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Old 01-11-2019, 01:13 PM #1
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New to me '03 Limited V8, got questions

Ok, long time lurker from learning mods when I had my '08 Tacoma and lots of ideas here that have applied to other uses. I picked up a 2003 Limited V8 pretty cheap but the previous owner ignored a lot of things that should have been addressed - especially the left side outer tie rod end that was ready to fall off. I got the 4Runner for a replacement for my old '77 Land Cruiser FJ40 - I just couldn't handle riding in that old bucking, rusted out animal any longer due to health issues. Wanted something close to as tough and could last, so far it looks like the T4R will fit the bill. Plus, the GSD seems to like it so far...

Already changed that tie rod end out, as well as a new CV shaft on that driver's side. The steering pump can be a bit weak at times, not sure if it's the pressure control valve for the speed-sensitive steering or what. One thing - the oil that was in it was badly burned and full of sludge. Flushed all of that out and have fixed 2 spots where the return line was not fully onto the pipes when they had the timing belt done. Whoever has previously worked on this thing was a hack - had to replace a ton of broken clips so far around the entire engine bay, it's as if they just didn't care and ripped into it to save time but never bothered to buy $10 worth of new clips. Pretty lame, when I worked at several repair shops we'd never would have gotten away with such shoddy work but these folks that owned the truck didn't seem to know any better.

I still feel like the system is getting air into it - most likely from either the rusty lines or the return side clamps not holding the hoses tightly enough. Has anyone ever put a rebuild kit in one of these stock pumps??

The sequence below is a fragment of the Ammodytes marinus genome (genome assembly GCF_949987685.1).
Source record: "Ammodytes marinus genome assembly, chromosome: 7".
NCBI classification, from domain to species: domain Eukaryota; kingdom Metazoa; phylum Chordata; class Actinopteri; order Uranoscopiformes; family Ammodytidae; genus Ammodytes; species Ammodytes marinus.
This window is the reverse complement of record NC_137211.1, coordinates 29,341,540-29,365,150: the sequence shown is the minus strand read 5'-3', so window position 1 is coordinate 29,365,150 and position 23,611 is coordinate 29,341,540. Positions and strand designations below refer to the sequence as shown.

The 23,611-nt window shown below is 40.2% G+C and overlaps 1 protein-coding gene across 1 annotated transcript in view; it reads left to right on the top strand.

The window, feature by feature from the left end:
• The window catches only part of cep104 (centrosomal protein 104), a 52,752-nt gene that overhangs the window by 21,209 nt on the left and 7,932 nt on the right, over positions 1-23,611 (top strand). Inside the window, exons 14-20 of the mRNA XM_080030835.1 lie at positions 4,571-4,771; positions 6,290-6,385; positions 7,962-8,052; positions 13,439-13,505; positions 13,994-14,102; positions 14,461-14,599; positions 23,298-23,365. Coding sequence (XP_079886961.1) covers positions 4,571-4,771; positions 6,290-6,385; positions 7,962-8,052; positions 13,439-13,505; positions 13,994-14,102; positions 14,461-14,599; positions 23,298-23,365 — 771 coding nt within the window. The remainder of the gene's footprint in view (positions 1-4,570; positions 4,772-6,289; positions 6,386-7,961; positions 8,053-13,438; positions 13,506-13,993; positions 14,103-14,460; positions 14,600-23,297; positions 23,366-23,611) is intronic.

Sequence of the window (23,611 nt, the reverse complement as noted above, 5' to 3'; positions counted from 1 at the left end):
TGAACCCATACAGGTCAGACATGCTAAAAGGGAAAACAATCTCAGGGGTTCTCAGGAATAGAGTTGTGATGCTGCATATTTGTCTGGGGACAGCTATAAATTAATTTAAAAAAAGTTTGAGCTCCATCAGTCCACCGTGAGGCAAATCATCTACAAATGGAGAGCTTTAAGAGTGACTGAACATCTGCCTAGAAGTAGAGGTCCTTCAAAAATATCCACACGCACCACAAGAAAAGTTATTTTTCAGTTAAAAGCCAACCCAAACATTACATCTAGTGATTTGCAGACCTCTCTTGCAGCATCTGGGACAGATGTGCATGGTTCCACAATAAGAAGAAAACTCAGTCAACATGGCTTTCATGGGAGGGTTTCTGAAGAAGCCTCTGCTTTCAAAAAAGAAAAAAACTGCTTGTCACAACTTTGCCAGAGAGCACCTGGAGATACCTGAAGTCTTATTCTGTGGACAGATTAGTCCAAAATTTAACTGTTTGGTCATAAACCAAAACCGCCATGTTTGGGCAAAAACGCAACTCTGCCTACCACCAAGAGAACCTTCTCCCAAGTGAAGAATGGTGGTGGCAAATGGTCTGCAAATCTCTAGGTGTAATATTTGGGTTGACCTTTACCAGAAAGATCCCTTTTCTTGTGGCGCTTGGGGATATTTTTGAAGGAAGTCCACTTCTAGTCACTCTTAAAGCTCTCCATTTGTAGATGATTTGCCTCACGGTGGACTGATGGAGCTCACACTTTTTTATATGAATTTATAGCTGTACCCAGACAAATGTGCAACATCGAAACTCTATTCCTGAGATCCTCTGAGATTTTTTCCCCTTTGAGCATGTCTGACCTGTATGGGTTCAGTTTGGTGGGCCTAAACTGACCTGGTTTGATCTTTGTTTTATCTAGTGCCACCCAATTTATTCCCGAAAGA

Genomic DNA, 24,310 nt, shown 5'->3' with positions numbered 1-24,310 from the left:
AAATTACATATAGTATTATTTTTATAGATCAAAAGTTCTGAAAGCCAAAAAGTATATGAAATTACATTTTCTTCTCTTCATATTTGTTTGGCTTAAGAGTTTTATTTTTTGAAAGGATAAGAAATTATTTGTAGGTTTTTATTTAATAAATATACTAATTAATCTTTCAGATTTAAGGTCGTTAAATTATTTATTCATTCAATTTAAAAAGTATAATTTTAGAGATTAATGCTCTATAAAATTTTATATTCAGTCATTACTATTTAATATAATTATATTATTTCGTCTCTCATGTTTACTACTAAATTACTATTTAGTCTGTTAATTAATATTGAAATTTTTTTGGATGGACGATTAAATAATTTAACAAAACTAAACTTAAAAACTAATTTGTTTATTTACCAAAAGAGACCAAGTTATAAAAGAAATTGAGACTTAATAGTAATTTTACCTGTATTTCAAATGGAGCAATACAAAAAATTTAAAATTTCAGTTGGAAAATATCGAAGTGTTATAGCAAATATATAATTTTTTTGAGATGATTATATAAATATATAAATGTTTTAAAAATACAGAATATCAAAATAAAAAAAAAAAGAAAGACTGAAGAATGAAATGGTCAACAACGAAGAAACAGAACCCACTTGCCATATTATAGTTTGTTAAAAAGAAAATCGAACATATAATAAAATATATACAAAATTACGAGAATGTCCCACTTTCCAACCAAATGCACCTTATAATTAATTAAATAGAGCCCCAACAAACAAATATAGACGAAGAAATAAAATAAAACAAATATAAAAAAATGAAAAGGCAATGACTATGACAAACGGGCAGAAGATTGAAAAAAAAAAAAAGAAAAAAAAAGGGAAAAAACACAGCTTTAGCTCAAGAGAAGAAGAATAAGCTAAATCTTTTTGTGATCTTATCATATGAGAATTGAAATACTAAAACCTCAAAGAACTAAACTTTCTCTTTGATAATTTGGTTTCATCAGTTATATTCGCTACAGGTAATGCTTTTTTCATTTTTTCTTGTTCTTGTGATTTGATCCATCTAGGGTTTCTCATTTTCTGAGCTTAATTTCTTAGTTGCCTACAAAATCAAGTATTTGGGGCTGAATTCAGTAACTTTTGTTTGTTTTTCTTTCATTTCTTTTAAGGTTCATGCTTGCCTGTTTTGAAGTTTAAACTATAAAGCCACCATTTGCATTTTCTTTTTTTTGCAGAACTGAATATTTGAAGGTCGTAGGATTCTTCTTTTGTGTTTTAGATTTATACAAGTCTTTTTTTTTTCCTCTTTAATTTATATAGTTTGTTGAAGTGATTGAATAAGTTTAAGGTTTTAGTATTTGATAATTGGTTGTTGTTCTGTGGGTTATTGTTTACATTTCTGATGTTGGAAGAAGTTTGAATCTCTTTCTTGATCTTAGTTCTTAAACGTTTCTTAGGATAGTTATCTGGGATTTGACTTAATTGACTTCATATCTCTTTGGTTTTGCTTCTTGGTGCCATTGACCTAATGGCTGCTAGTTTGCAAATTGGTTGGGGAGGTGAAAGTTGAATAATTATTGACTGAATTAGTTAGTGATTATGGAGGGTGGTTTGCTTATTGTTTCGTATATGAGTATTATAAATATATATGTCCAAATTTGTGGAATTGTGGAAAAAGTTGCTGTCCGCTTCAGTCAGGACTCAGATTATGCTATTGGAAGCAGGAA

Every single one of the splash guards up front is missing - just how important is it to have those in place? Some vehicles benefit from removing them, others it can cause issues like alternators, which is why I'm asking.

I've already replaced 3 of the exhaust gaskets in the main pipes. Still, have one good leak when the system is cold and I suspect the driver's side exhaust manifold. So, what is everyone's opinion on the best replacement option? I'd really rather not invest into a whole new system right now, just not sure about the track record on the aftermarket tubular manifolds or if they have a high failure rate. I keep my vehicles for a long time and put on a lot of miles - that's why I stuck with a Toyota after selling the old Land Cruiser.

Overall, the condition of this 4Runner is pretty good. Very little rust underneath especially considering it lived in northern Illinois almost all its life. One really odd rust spot is on the rear liftgate - it has a 6" hole rusted clean through the outer metal just to the right of the license plate - have others done that or is it just this odd one?

I sure appreciate any input - the information from the members on this site has been a huge help in getting to know this thing inside and out. I prefer to do all of my own work - after all, I've turned wrenches off/on for the last 40yrs now.

Sarge
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Old 01-11-2019, 01:32 PM #2
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Quote:
Originally Posted by Sarge View Post
Ok, long time lurker from learning mods when I had my '08 Tacoma and lots of ideas here that have applied to other uses. I picked up a 2003 Limited V8 pretty cheap but the previous owner ignored a lot of things that should have been addressed - especially the left side outer tie rod end that was ready to fall off. I got the 4Runner for a replacement for my old '77 Land Cruiser FJ40 - I just couldn't handle riding in that old bucking, rusted out animal any longer due to health issues. Wanted something close to as tough and could last, so far it looks like the T4R will fit the bill. Plus, the GSD seems to like it so far...